Understanding the Basics of Apache Kafka

2 Mins read

Since Kafka debuted in 2010 at LinkedIn, its value has caused the platform to explode in popularity. The scalable, fault-tolerant, publish-subscribe messaging system allows you to build distributed applications and powers web-scale internet companies. Take a look at why Kafka is so popular and how it can help your business.

What is Apache Kafka?

Apache Kafka is an open-source distributed event streaming platform for high-performance data pipelines, streaming analytics, data integration, and mission-critical applications. It’s a broker-based solution that maintains data streams as records in Kafka clusters of servers. Data streams are recorded across multiple server instances in topics to provide data persistence.

There are several key use cases for Apache Kafka. It’s one of the fastest-growing, open-source messaging solutions designed for real-time log streaming. Apache Kafka is suited for applications that rely on reliable data exchange between disparate data sources, real-time data streams for processing, the ability to partition messaging workloads, and native support data and message replay.

The Apache software foundation was designed with three key requirements in mind: to provide a publish-subscribe messaging platform for data distribution and consumption, long-term storage of data and data replay, and access to real-time data for real-time stream processing. The message broker provides seamless streams of messages, time-based data retention, a foundation approach for stream processing, and native integration support.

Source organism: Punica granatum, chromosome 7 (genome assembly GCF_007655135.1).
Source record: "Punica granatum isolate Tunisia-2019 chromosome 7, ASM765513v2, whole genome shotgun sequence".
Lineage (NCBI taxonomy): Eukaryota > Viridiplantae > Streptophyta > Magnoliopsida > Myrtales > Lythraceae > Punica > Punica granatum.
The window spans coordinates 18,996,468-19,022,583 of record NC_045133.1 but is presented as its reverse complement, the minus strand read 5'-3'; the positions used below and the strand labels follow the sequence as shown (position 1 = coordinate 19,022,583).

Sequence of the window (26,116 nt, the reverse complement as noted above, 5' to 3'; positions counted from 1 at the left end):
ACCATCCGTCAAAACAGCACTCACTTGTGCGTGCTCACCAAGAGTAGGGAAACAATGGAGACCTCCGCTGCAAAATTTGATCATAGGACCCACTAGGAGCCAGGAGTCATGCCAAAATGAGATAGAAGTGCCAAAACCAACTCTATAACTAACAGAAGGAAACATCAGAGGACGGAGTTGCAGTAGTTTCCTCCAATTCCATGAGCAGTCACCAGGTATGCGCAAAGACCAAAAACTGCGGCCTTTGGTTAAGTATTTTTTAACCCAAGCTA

What are the key features of Kafka?

Business users can enjoy built-in stream processing, including the ability to process streams of events with joins, aggregations, filters, and more through event-time and replication processing. Kafka integrates with hundreds of event sources and event sinks such as JMS. You can read, write, and process event streams in various programming languages and leverages a large ecosystem of open source tools.

The high throughput of Kafka streams allows you to deliver messages with latencies as low as 2ms. It features Kafka clusters’ scalability of up to a thousand brokers so you can expand and contract data storage and processing. Permanent storage keeps data streams safe in a distributed, durable, fault-tolerant cluster, and high availability efficiently stretches and connects Kafka clusters across geographic areas.


How does Kafka work?

Kafka features publishers, Kafka topics, and subscribers and can partition topics that can be mass-consumed. All Kafka messages are replicated to peer brokers for fault tolerance and stored for a configurable time frame. Kafka uses the log data structure. The log refers to a time-ordered, append-only sequence of data inserts. Events in a log are typically changed by databases, but with Kafka, messages are written to a specific Kafka topic where the user group can read and interpret the data.

Kafka is a good fit for big data ingestion, but the log data structure is also useful for applications related to the Internet of Things, microservices, and cloud-native architecture. Kafka also features log compaction, which preserves events for the lifetime of an application.


What Kafka doesn’t do.

The log data structure allows Kafka to stand out from traditional message brokers because it’s so fast. Instead of using individual message IDs, Kafka addresses messages by their offset in the log. It also doesn’t track the consumer group activity on each Kafka topic. The confluent platform lightens an application’s workload by allowing each Kafka consumer to specify offsets to receive message streams in order. Kafka keeps a given topic for a specified period of time rather than having deletes.

Thanks to Kafka’s scalability, the message broker is popular in the big data space as a reliable way to quickly ingest and move a high volume of data. Kafka is useful for batch analytics, real-time analytics, the ingestion of APIs, and data stores.


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